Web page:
You could store about a years worth of video in more than a decent quality PLUS have a shitload of space left for everything else.

      Attach a portable viewing device and make nearly every form of artistic entertainment delivery model obsolete.
      Movies? In theaters? Why? There are going to be so many cams on the day 0 that SOME of them must be watchable.
      Most people have no sense for quality anyw

  • FAT (Score:5, Insightful)

    by serviscope_minor (664417) on Thursday January 08, 2009 @06:02PM (#26379047) Journal

    The only, ONLY good thing about FAT is that it is very well understood and supported everywhere. Why on earth would someone license a proprietary filesystem based on an awful filesystem when they don't need to?

    Oh, and why on earth would a SD card manufacturer need to license a filesystem in the first place? It's not like it'll care what data is on there.

    • Re:FAT (Score:5, Insightful)

      by Amouth (879122) on Thursday January 08, 2009 @06:15PM (#26379187)

      because they ship them formatted because 90% of buyers are stupid.

      it is cheaper for them to pay a fee to licence a file system - preformat the card than it is to ship them blank only to have the consumer call in saying it is broke + the costs associated with said consumer returning perfectly good products thinking they are broken.

      users are idiots - if they ship them non formatted then people will think they are broken

      - yes it's sad - yes its true

      • Re: (Score:3, Interesting)

        by More_Cowbell (957742) *

        - yes it's sad - yes its true

        Well, it certainly is sad, and most likely true to some extent, but seriously I'm only 31 and I recall easily the days when all disks were shipped unformatted. I would like to think that ^most^ consumers could get the hang of formatting disks fairly quickly.

        But then with ^most^ users using Windows, wouldn't they format it with FAT anyway?

        • Re:FAT (Score:4, Insightful)

          by PitaBred (632671) <slashdot@pitabre ... org minus distro> on Friday January 09, 2009 @02:15AM (#26383315) Homepage
          Back when disks were shipped unformatted most people didn't have computers, only geeks and technologically oriented people did. Which meant they could read a manual. When your market expands, so does the bell curve, and with it come the people at further ends of the capability spectrum.
        • Re: (Score:3, Interesting)

          by Detritus (11846)
          Some disks have always been shipped formatted because they were used in systems that could not format their own disks. That was common for 8" floppy disks. See the DEC RX01 for an example.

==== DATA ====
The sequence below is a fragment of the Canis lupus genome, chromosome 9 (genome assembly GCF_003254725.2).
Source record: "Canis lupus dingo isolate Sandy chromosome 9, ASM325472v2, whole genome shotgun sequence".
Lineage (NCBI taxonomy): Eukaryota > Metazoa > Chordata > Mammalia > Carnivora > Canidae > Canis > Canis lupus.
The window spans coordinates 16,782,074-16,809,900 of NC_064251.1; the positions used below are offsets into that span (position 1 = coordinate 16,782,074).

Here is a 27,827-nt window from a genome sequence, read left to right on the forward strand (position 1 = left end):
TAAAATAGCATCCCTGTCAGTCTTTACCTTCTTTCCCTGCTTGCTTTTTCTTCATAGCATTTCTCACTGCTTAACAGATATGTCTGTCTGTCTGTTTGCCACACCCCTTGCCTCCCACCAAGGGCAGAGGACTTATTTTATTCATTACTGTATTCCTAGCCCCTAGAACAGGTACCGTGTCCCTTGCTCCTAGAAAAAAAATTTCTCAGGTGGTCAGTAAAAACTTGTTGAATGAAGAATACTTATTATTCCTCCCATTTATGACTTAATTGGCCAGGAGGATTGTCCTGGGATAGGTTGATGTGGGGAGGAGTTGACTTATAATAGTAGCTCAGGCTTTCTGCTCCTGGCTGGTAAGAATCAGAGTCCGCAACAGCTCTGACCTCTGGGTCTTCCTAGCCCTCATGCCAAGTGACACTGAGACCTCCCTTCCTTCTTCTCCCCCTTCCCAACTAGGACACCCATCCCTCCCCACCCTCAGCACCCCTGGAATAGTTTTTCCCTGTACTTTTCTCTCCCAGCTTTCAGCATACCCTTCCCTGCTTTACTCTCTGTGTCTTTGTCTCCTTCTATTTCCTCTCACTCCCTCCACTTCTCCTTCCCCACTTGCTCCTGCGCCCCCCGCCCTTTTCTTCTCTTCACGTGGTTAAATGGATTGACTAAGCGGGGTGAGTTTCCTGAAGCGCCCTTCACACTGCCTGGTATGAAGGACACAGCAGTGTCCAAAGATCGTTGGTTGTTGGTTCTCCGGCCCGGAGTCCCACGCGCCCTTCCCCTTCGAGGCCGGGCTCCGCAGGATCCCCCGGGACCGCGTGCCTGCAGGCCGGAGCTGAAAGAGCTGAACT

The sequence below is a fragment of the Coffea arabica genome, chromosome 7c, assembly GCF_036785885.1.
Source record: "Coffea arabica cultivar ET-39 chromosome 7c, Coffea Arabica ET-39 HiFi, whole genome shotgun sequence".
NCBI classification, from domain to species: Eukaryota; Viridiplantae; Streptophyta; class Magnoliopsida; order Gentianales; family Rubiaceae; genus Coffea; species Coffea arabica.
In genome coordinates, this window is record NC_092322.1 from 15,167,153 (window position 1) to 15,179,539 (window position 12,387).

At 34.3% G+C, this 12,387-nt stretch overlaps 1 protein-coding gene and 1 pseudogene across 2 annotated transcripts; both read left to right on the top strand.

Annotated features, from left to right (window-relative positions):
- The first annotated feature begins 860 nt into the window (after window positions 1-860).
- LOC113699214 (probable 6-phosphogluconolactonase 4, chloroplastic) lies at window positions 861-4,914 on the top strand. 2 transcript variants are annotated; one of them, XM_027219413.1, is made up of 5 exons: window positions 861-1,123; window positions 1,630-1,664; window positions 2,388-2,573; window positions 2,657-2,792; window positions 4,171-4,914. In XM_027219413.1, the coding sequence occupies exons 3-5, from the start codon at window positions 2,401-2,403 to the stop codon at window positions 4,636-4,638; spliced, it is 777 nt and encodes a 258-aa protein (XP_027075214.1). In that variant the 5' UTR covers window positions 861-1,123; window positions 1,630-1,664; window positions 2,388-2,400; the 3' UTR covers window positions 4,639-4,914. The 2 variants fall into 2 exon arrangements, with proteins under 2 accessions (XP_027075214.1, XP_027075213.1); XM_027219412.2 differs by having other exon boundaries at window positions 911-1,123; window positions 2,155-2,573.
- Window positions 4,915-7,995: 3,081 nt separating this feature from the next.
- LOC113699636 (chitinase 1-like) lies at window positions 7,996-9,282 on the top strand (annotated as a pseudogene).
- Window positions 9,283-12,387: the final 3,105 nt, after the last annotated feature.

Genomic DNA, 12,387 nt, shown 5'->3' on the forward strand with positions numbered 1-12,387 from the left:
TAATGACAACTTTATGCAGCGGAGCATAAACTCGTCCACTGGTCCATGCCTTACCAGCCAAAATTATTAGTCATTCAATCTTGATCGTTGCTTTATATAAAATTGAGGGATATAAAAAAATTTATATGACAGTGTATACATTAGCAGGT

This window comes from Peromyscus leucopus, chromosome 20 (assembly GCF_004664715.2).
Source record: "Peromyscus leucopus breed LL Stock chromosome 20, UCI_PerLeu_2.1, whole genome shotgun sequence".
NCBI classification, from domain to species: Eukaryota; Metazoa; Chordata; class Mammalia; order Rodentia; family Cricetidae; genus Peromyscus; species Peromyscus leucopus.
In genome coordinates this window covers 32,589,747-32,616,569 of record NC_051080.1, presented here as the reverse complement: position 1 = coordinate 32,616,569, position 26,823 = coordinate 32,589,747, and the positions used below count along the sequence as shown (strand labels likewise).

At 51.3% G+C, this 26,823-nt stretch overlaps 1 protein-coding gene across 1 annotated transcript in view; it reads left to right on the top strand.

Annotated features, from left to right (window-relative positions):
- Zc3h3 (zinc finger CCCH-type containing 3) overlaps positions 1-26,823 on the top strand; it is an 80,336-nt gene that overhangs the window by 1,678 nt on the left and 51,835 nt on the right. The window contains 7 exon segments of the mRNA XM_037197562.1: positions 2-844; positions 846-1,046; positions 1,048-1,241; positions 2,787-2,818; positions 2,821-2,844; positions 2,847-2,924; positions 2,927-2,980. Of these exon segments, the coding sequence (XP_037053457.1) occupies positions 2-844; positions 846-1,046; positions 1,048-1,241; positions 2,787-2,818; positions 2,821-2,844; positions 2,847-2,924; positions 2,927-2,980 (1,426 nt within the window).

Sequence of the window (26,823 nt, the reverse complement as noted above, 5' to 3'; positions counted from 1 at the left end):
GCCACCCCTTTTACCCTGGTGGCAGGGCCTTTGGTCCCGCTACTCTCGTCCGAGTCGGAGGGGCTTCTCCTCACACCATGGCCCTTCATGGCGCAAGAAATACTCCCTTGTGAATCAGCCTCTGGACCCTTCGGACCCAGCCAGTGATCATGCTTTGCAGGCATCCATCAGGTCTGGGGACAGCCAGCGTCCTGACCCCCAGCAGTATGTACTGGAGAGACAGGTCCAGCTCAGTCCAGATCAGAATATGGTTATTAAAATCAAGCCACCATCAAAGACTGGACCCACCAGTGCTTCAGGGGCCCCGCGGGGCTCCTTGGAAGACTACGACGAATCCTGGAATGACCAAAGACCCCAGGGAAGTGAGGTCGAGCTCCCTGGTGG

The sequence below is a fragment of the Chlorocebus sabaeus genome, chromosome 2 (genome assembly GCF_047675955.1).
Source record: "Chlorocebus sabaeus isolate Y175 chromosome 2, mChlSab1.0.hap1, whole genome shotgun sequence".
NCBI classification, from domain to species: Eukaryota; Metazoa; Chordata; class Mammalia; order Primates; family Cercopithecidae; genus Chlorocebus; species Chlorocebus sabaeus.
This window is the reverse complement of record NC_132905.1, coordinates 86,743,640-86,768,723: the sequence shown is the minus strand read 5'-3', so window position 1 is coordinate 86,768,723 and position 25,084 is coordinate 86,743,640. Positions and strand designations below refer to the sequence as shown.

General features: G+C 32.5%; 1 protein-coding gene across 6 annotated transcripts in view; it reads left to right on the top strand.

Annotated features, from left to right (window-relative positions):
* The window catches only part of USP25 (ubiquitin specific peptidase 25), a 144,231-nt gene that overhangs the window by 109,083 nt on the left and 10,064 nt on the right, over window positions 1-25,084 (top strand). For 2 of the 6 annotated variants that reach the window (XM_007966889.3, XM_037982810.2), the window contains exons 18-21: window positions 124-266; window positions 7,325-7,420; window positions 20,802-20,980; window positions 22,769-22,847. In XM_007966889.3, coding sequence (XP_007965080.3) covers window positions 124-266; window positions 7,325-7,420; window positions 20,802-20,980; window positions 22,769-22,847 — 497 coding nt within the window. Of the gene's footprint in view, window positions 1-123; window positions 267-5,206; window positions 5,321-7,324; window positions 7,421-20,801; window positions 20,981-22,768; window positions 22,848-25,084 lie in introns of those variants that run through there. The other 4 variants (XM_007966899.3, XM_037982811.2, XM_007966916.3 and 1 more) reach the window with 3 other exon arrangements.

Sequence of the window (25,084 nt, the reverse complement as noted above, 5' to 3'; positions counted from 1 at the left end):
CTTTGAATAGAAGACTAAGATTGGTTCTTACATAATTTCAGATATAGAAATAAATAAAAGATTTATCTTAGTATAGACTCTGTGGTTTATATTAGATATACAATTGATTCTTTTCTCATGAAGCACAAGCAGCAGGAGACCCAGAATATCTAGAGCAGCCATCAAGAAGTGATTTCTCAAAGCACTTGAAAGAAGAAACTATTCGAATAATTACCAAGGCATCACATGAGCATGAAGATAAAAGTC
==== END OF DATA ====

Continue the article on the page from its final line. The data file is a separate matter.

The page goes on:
• Re:FAT (Score:4, Insightful)

        by DoofusOfDeath (636671) on Thursday January 08, 2009 @06:33PM (#26379403)

        because they ship them formatted because 90% of buyers are stupid.

        Stupid != not wanting to waste mental bandwidth on how to prepare a digital medium for use.

        The world is too amazing. and life is too short, for all intelligent person to waste time worrying about that crap.

        • No, I completely disagree. These days the computer is too ubiquitous to not "waste mental bandwidth" learning at least a bit about how to operate it. It's not like many jobs exist where people spend most of the time in front of one. To use a tired car analogy, it's like a mechanic not wasting mental bandwith on learning how to use a wrench because he has that important job of fixing cars to get on with.

        • Re: (Score:2, Insightful)

          by Anonymous Coward

          You're talking to an audience of people who would buy shirts with RTFM in bold caps on them.

          While a part of it is a smug hubris, we do wear them to make a statement about people who "don't have the time" to read simple instructions or a guide. We especially hate it when people with that ideology then start to run their fucking mouths off about how much something sucks because they had to read a manual. We also hate it when by their din of whining cries we are forced into industry standards that treat us lik

        • Re:FAT (Score:4, Insightful)

          by slimjim8094 (941042) <slashdot3NO@SPAMjustconnected.net> on Thursday January 08, 2009 @08:03PM (#26380469)

          No. Stupid is returning a product that works because you're too stupid* to read the back of the package that says THIS MUST BE FORMATTED.

          All digital cameras have a format option.

          *And I meant stupid, not ignorant. Ignorant would be 'well I didn't know I had to do that, but now I do'. Stupid is not even checking.